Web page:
Nick Groke has more from San Francisco including some quotes from key contributors. Here's what Troy Tulowitzki said:
"I've been here a lot when they've come back on us. The way we did it, coming back and grinding out wins, it says a lot about the guys in this locker room. I'm proud of them."
David Martin of Rockies Review gives a nice analogical wrap on the weekend series and points out that the offensive success this weekend came with a boatload of hits to the opposite field. I think he's onto something there.
When Tulo hit his home run yesterday, a funny things happened. A father caught it barehanded while holding his baby.
Tulo also continues to lead the voting for the All Star game, something that should come as no surprise.
Walt Weiss still has confidence in Adam Ottovino despite his recent struggles. It would really be helpful however if other relievers can build on their success in San Francisco and take a little pressure off Ottovino so he doesn't have to be the only reliable guy before the ninth inning in that pen. A few guys took a nice first here over the weekend.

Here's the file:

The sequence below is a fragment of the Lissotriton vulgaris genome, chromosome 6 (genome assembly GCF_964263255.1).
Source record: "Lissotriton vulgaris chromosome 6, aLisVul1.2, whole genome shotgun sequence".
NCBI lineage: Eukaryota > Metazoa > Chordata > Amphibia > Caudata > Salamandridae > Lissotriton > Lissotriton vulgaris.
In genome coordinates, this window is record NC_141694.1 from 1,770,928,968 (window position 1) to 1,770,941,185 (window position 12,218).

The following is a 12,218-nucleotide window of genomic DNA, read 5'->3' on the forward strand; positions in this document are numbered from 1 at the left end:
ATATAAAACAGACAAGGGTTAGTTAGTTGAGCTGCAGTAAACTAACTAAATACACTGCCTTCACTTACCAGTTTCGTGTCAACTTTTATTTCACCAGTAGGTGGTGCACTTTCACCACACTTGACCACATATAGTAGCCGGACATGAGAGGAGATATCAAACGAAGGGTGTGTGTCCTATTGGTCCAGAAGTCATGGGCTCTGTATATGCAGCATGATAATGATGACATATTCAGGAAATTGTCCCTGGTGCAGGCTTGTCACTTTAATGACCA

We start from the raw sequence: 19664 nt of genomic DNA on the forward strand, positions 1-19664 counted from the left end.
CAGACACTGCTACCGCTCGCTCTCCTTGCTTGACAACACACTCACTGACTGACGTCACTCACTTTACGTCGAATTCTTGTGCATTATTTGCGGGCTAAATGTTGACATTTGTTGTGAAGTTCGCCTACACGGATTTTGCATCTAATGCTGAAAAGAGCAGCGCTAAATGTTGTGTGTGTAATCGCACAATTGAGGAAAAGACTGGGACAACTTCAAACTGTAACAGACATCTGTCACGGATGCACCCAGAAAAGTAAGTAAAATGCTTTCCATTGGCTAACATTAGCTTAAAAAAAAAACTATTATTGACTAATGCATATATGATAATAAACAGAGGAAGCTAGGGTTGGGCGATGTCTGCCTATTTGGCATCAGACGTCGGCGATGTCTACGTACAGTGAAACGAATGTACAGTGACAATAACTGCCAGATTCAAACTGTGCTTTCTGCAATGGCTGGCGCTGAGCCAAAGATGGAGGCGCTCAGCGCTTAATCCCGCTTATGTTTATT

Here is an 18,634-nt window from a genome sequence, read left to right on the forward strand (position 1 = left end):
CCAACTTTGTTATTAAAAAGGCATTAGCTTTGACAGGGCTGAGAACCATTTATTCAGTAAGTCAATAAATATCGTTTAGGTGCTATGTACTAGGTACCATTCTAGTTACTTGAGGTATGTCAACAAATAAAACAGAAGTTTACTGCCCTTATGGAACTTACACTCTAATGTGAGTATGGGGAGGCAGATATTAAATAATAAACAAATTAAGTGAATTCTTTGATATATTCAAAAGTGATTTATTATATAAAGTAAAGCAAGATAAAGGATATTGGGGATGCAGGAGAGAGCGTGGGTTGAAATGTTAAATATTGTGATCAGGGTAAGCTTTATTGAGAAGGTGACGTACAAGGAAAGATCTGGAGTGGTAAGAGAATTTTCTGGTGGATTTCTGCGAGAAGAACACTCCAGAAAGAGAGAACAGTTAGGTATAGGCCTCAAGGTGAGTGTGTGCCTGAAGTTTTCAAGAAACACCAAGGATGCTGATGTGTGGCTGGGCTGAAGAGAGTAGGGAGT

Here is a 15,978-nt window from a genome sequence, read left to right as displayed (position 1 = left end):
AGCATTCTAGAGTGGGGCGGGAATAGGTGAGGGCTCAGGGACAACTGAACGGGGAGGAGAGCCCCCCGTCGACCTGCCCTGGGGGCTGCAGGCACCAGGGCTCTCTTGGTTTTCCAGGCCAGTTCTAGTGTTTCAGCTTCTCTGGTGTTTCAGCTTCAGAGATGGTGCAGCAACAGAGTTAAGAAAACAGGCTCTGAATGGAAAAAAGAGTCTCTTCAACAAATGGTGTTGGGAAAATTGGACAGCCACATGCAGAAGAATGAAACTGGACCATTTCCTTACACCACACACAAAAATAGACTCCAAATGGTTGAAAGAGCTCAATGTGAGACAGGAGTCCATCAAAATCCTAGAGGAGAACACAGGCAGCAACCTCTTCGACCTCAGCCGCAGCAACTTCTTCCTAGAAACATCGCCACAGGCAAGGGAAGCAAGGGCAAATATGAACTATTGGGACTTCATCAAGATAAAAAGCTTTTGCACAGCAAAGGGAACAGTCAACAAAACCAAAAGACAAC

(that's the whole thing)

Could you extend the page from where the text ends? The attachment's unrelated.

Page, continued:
Adam Peterson of Rockies Zingers has more on the emergence of Corey Dickerson. A lot more. In addition to this great work here, I'll add that Bruce Bochy's decision to intentionally walk Dickerson as the go ahead run in the ninth inning of Friday's game speaks volumes about how much opponents fear his bat.
One article that does not exist today is a detailed breakdown of Juan Nicasio's horrendous outing yesterday. This has become a disturbing trend and if he doesn't improve next time out, he's in very real danger of getting the boot from the rotation when arms start coming off the DL.
There's some devastating news today involving Tony Gwynn. The Hall of Famer who spent his entire career with the Padres and won eight batting titles has died of cancer at the age of 54. I hate cancer.
Mike Trout talks about how he has more success when he doesn't swing too big. his maturity as a hitter and understanding of his swing is astounding. This is something some hitters never develop in their entire career.